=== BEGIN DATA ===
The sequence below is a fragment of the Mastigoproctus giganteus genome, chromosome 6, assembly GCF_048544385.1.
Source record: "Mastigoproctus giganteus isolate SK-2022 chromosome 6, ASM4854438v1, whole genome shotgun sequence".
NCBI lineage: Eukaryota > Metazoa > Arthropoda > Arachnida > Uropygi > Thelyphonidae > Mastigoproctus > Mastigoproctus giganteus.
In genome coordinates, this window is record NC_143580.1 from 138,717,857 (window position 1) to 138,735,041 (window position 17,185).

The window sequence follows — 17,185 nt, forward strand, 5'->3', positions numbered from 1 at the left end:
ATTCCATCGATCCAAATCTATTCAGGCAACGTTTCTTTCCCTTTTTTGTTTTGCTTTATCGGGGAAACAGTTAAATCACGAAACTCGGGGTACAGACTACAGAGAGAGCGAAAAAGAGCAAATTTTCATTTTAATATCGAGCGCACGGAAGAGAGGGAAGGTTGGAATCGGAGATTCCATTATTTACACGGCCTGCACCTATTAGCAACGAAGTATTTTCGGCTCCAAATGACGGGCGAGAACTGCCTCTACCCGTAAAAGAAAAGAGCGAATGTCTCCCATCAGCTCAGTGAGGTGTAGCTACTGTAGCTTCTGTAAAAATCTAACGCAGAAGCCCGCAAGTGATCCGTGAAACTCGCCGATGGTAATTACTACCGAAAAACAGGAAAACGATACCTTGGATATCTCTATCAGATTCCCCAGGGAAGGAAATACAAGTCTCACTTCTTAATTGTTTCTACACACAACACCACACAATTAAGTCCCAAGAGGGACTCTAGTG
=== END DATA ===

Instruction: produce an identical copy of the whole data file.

The sequence below is a fragment of the Mastigoproctus giganteus genome, chromosome 6, assembly GCF_048544385.1.
Source record: "Mastigoproctus giganteus isolate SK-2022 chromosome 6, ASM4854438v1, whole genome shotgun sequence".
NCBI lineage: Eukaryota > Metazoa > Arthropoda > Arachnida > Uropygi > Thelyphonidae > Mastigoproctus > Mastigoproctus giganteus.
In genome coordinates, this window is record NC_143580.1 from 138,717,857 (window position 1) to 138,735,041 (window position 17,185).

The window sequence follows — 17,185 nt, forward strand, 5'->3', positions numbered from 1 at the left end:
ATTCCATCGATCCAAATCTATTCAGGCAACGTTTCTTTCCCTTTTTTGTTTTGCTTTATCGGGGAAACAGTTAAATCACGAAACTCGGGGTACAGACTACAGAGAGAGCGAAAAAGAGCAAATTTTCATTTTAATATCGAGCGCACGGAAGAGAGGGAAGGTTGGAATCGGAGATTCCATTATTTACACGGCCTGCACCTATTAGCAACGAAGTATTTTCGGCTCCAAATGACGGGCGAGAACTGCCTCTACCCGTAAAAGAAAAGAGCGAATGTCTCCCATCAGCTCAGTGAGGTGTAGCTACTGTAGCTTCTGTAAAAATCTAACGCAGAAGCCCGCAAGTGATCCGTGAAACTCGCCGATGGTAATTACTACCGAAAAACAGGAAAACGATACCTTGGATATCTCTATCAGATTCCCCAGGGAAGGAAATACAAGTCTCACTTCTTAATTGTTTCTACACACAACACCACACAATTAAGTCCCAAGAGGGACTCTAGTG